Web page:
E.D. Hirsch is an American author and academic with a particular interest in literacy. His ideas are currently catching on in the UK among educationalists although I’m sure quite a few teachers will say that they are basic common sense.
His premise is that before we worry about skills, we need a foundation of knowledge. In fact it is that knowledge which will do much of the groundwork of giving children skills. If you want a child to be able to read well, you can put a lot of effort into showing them the skill of reading but what will speed them up is simply knowing stuff. Words have meaning that draw on history and pre-existing concepts, at its simplest, think about sandwiches and Wellington boots. At a more complex level think about how Biblical/theological terms like scapegoat and atonement show up in literature. You can take a further step and see how those theological terms themselves were rooted in once everyday concepts such as redemption.
Child A will stumble through, reading slowly because whilst they are able to do the phonetic work of sounding out the syllables, the sounds they make will be unrelated and have minimal meaning. Reading will be a chore to them. Child B might stop to google the different words and phrases they come across, they too will be reading slowly. Child C will have all the background knowledge they need to read at pace and engage with the new concepts and ideas that the author is seeking to convey by using those older words and terms. This is known as “cultural capital.”
Now there are I’m sure a lot of benefits to employing Hirsch’s theory in teaching, especially at primary school level and of course there are risks. Helping children to develop foundational level cultural capital will get them so far but the day comes when you still have to teach the skills. You can give me all the knowledge I need about what a football is, types of boot, the history of different moves that various players have made but I also need to get on the pitch and learn how to connect all that knowledge together. Like any idea that finds its way into education, no doubt knowledge and cultural capital will become over emphasised to an extreme before things swing back the other way, such is the way of life. I suspect though that at the moment an over emphasis is proving helpful as education continues its welcome swing away from the experience of my youth where the approach seemed to be “stick the students vaguely near some books and some maths cards and hope for the best.”
However, my aim isn’t so much to talk about pedagogy for schools here as to think about what all this has to do with Christian discipleship and Biblical literacy. We want people to be able to meditate on God’s Word and to learn from it, hearing God speak to them. We want their engagement with Scripture, reading it, memorising it, hearing it read, listening to sermons, joining in Bible studies to be a blessing and a joy not a burden and a chore. And that requires cultural capital because as you progress through the Bible, you realise that the later books are replete with imagery that is drawn from the earlier ones. Not only that, as you read those early books, you realise that there is a prophetic intentionality so that are lots of foreshadows of things to come.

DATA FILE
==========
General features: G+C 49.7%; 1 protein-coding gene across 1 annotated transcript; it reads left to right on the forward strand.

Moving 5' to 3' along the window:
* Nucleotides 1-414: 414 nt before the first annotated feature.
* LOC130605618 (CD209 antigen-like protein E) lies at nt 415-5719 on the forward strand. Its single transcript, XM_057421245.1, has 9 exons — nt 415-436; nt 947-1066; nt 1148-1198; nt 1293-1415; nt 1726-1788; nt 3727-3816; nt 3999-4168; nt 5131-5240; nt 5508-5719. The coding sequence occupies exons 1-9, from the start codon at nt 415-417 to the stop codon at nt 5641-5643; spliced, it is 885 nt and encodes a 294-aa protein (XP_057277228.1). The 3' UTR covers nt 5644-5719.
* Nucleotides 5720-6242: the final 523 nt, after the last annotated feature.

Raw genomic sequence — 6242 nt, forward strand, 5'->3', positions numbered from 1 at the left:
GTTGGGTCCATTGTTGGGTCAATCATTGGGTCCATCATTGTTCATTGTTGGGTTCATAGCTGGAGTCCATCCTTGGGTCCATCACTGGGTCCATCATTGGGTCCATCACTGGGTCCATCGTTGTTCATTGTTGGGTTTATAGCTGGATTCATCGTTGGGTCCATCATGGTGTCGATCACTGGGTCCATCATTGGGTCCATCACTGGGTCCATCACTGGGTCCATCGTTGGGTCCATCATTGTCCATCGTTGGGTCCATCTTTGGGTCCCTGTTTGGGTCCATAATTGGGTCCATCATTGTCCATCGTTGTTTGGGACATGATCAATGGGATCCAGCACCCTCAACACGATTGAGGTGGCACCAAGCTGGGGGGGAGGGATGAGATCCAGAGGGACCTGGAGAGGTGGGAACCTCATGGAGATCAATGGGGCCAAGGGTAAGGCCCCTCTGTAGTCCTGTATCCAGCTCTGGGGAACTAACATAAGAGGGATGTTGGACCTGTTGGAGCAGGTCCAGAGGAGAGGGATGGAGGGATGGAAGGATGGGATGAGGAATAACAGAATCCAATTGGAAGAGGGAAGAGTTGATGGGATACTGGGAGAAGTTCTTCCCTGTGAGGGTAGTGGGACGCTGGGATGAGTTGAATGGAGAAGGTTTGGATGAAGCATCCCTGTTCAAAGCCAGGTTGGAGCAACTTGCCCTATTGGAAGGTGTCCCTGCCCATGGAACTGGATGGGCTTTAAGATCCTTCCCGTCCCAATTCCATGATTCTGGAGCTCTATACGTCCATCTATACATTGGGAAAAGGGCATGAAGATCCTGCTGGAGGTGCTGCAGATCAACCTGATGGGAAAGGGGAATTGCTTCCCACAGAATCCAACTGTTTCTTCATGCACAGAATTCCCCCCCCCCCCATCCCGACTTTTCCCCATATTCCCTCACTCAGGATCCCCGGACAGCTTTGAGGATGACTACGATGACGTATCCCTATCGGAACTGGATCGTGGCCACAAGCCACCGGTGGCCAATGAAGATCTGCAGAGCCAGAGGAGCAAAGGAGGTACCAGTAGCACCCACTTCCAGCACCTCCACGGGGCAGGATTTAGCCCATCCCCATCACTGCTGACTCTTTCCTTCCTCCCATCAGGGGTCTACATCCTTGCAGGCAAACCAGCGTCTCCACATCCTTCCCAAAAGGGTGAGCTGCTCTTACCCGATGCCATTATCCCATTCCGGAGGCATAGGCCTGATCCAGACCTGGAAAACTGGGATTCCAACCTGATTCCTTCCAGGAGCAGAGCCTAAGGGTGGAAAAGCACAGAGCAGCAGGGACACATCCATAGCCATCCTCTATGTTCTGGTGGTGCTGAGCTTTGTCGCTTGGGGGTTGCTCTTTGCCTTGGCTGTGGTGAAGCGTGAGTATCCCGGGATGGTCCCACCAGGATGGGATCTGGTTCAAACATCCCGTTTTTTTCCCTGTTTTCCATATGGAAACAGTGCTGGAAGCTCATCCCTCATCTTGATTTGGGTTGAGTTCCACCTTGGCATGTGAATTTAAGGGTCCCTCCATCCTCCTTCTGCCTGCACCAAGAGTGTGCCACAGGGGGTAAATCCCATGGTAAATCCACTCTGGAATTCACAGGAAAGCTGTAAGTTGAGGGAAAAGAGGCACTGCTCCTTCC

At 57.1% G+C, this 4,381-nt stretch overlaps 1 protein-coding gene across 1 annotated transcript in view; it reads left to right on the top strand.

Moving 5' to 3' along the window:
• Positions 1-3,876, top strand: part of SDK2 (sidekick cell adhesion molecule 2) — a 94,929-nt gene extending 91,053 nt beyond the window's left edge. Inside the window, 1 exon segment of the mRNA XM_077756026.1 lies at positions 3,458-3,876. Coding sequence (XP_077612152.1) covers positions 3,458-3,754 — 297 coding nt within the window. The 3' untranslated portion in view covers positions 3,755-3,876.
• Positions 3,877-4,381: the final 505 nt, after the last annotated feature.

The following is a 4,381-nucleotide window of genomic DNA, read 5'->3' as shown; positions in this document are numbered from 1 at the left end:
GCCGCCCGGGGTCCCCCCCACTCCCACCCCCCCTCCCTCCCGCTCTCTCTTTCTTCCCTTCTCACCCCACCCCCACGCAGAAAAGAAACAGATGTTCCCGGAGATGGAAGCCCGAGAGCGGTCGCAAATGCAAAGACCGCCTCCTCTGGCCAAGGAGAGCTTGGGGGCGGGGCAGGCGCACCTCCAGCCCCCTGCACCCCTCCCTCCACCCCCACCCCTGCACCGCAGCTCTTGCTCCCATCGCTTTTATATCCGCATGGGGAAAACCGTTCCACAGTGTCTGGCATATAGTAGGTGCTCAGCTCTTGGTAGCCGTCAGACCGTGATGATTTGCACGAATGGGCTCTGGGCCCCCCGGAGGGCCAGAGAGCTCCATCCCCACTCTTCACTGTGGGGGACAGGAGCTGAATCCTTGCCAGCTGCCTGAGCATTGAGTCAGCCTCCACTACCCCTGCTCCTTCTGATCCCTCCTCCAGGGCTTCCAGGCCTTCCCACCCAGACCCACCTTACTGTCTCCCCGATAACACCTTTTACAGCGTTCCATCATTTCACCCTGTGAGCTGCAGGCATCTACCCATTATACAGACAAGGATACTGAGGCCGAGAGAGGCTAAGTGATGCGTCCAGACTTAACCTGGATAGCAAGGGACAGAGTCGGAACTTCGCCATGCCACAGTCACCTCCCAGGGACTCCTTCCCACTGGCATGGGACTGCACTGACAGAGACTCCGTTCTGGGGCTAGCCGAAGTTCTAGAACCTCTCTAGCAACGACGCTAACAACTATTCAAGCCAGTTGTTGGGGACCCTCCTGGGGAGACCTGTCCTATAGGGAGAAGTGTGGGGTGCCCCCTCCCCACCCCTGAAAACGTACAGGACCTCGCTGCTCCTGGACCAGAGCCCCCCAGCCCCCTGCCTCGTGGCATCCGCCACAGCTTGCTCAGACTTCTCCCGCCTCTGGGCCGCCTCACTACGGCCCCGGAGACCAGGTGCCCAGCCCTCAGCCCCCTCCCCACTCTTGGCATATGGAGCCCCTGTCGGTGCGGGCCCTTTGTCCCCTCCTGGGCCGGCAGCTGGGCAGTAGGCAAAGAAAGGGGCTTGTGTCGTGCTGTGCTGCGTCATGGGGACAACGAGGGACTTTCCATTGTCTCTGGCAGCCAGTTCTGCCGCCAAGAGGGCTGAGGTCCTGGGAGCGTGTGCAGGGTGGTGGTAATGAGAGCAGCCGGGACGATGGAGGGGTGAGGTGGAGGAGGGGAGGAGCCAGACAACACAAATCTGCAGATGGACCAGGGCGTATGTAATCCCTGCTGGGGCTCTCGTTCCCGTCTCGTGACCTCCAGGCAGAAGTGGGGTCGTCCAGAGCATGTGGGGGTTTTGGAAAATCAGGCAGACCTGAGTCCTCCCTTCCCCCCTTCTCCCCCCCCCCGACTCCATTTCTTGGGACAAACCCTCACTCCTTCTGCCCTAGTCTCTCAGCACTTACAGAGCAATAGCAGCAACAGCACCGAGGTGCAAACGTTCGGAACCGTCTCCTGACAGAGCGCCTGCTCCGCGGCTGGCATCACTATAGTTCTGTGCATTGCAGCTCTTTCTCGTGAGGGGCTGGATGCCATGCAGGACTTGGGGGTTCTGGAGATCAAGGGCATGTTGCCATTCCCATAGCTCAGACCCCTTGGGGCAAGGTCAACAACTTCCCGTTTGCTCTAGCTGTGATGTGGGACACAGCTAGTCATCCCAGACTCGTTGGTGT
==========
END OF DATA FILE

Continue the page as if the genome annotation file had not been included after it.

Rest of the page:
Take for example, Romans 9 which I’ve been working through recently on the Daily Dose. In one chapter alone you meet people from Old Testament history like Isaac, Esau and Jacob. Paul also draws heavily on prophetic literature including Jeremiah, Hosea and Malachi. In fact if you have a problem with Romans 9 and with Paul, you probably have a problem with much of the Old Tstament. However engaging with those Old Testament passages might result in you having less of a problem with Paul and Romans 9 because they will help you get into his mind and thought process. Constantly the New Testament authors refer us to Psalms and prophecies, constantly the back story of Israel’s history and in particular their rescue from Egypt and Exodus to the promised land looms large.
So, if we want to be able to better understand and apply the New Testament, then knowing these things help. I wonder if this means that alongside preaching that gets quickly into application there is a space for simply teaching people Bible knowledge. Sometimes there is a case for sying “the so what will come later.” It certainly means that we should be preaching and doing Bible studies on the Old Testament. I remember our Home Group struggling through Hosea one Autumn but then lighting up with excitement every Sunday as they began to see the references and allusions to that little book as we preached through New Testament passages.
This also shows us how helpful good “Sunday School” programmes can be because they often give children a good grounding in the Bible story. However, we need to remember that many people will not come into church through that route but come to Jesus later in life. Even those who physically were in Sunday School may have been emotionally absent at the time.
So can I encourage you to keep reading and keep teaching the Old Testament. And may I gently suggest that sometimes we don’t need to find the application and lesson in every text, sometimes the lesson and application is the knowledge it gives us to be used at a later date.